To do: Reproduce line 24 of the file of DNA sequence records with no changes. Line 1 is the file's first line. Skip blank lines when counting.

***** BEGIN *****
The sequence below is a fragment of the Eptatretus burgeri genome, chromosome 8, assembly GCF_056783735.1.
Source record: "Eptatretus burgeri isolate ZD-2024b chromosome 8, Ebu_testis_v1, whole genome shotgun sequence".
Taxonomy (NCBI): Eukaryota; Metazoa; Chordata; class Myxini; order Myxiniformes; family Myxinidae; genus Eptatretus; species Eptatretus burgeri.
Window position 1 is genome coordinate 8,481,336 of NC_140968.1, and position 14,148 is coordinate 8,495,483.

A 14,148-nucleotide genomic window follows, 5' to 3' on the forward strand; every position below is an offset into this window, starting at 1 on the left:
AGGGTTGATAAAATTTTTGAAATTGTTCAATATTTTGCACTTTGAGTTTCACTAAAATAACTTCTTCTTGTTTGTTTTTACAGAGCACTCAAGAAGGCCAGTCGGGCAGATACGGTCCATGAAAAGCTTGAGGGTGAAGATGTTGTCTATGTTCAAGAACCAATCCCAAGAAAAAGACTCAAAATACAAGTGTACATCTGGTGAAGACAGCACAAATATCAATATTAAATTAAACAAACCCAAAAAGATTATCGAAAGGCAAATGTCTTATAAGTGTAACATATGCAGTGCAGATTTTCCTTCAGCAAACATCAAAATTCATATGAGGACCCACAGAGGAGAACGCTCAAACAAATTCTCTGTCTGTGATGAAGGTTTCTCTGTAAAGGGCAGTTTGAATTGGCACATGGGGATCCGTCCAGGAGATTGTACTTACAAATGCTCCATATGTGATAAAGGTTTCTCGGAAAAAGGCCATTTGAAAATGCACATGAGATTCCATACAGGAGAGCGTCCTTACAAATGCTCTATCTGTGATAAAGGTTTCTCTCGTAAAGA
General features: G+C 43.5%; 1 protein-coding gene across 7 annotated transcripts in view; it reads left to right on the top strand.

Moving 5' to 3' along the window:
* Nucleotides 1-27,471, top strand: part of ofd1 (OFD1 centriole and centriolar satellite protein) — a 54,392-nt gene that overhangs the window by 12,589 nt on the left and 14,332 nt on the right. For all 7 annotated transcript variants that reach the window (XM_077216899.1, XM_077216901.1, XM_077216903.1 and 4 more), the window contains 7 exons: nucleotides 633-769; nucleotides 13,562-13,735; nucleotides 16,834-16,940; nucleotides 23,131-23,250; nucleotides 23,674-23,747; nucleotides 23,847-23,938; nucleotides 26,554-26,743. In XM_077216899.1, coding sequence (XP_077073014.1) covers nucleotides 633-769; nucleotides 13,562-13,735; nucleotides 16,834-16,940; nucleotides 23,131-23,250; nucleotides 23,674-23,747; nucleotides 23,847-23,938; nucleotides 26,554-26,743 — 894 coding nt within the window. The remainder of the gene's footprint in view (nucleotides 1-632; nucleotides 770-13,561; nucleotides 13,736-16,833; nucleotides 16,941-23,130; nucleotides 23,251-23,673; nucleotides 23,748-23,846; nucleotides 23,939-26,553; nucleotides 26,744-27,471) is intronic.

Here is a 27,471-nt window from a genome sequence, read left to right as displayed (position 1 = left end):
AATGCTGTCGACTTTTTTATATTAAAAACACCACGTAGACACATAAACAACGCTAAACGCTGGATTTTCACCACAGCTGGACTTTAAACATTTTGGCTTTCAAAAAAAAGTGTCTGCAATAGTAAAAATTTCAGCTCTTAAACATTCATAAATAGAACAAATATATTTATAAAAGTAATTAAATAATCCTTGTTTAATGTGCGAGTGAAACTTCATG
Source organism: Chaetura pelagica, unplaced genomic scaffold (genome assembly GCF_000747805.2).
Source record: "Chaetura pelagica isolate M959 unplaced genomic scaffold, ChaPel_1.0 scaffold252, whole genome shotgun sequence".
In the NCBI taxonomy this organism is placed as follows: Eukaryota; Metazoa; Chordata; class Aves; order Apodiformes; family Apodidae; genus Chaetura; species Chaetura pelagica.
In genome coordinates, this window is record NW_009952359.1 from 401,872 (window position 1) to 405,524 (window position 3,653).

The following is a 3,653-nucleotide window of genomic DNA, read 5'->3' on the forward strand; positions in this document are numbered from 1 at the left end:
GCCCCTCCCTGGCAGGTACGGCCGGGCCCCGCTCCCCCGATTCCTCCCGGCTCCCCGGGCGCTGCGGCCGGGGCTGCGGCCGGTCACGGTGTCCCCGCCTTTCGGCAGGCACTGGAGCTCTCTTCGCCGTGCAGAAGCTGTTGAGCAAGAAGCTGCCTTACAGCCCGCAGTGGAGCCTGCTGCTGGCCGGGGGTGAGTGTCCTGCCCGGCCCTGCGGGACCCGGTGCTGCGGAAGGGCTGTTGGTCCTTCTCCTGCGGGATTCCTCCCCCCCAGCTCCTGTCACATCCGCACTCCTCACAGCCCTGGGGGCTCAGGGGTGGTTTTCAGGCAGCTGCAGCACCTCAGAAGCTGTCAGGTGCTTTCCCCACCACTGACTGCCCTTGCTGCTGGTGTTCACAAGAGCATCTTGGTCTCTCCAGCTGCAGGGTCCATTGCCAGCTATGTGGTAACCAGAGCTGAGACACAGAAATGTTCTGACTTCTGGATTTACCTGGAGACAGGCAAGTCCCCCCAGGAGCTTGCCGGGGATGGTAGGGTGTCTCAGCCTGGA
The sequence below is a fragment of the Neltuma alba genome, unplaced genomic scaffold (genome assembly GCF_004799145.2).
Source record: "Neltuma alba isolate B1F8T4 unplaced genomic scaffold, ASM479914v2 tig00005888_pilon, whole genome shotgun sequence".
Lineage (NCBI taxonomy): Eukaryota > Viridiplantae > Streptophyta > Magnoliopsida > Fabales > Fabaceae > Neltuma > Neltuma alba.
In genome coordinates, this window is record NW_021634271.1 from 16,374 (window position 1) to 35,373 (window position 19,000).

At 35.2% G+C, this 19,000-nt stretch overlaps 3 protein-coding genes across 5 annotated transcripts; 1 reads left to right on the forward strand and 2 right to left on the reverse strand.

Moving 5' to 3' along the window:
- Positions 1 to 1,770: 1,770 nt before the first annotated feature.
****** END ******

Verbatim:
- Positions 1 to 1,770: 1,770 nt before the first annotated feature.